by Erin Okuno
While making lunch the other day, I thought about my wedding, it was such a fabulous day. It was a gorgeous September day where summer prevailed and our closest friends and family gathered. More than one friend remarked at how diverse, warm, and inviting our wedding felt.
Our close friend Julian conducted the ceremony and gave us a Native American Yakama blessing and cleansing. Julian and his brother Lloyd sang in their language and shared with our guests several Yakama prayers. Around us were friends and family from rich and diverse backgrounds all willing to share their day with us. We had friends from mixed backgrounds, international friends and family, Blacks, Asians, Hispanics, Natives, Whites, singles and widows, couples straight and gay-- some married, some not, old and young, and one couple was celebrating their own 20th wedding anniversary.
That day was special; it symbolized the life we were starting and it represented the life we live and the people we want sharing it with us. Now married for several years and with one pre-school age little boy and another baby weeks away from making a debut, I believe more than ever in wanting my children to respect others who are like or different from them and to be
respected for their own unique and genuineness.
This includes respecting families who may look differently than our family. Our pre-schooler is perceptive. He understands the notion of family and how his family has a daddy, mommy, grandparents, and extended family. Now I want him to know that other families may look different-- some may have two or more parents, some may have parents of the same sex, and others may have one parent or a grandparent raising them, or other ways of being a family.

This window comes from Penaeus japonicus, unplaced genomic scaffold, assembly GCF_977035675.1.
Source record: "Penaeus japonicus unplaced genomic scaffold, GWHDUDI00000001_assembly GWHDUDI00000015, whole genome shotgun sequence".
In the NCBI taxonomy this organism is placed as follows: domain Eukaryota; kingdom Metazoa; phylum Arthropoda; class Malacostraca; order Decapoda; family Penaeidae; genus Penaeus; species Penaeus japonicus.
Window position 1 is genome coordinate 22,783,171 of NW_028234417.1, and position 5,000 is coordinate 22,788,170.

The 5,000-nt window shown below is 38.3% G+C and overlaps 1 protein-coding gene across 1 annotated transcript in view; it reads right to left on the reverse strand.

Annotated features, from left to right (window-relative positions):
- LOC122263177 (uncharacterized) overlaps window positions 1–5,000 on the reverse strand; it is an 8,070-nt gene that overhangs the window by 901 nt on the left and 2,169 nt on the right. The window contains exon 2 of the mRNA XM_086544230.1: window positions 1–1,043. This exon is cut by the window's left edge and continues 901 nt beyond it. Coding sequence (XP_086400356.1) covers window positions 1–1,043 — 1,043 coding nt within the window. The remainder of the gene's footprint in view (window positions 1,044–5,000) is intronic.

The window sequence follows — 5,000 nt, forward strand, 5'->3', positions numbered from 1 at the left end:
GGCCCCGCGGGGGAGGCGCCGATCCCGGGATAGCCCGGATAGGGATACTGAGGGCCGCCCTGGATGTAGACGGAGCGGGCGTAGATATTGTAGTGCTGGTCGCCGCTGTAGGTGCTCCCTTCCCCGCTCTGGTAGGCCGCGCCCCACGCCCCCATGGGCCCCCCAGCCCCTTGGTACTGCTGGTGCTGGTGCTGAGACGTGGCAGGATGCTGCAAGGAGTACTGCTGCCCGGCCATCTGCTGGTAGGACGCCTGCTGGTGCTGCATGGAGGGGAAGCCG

As a parent I realize I only have so much influence over my child (soon to be children) and as they grow that influence will be shared outside of the home. That is why I believe strongly everyone should have the right to be legally married-- including gay, lesbian, bisexual, and transgendered individuals. Being legally married signals as a community we value all families and that children of lesbian and gay parents- many of whom are and will be my children’s classmates and playmates- are equals, valued, and respected. Already in his class there are several children with two-moms and other family configurations.
The Washington State Legislature passed a bill which Governor Gregoire signed it into law on February 13, 2012 (my birthday) allowing gays and lesbians to marry. It is being put to a voter referendum on the November ballot. I hope you will join me in voting to approve Referendum 74 so the law can go into effect. If you aren’t a Washington voter than your job is to talk to others and keep the issue alive, hopefully we’ll see the day where everyone has the same legal rights to marry regardless of where you live. As I wrote in a Facebook post after the vote was passed, thanking my friends who worked hard to bring the bill to vote: “I wish you didn't have to fight for a right I take for granted. If invited to your wedding I will dance like crazy...” I want others to have wonderful wedding memories and to have the same right to family that I am so fortunate to have.
Erin Okuno is a volunteer parent ambassador with Pride Foundation, working toward the freedom to marry for all Washingtonians. If you’d like to help out too, contact Laurie Carlsson at email@example.com.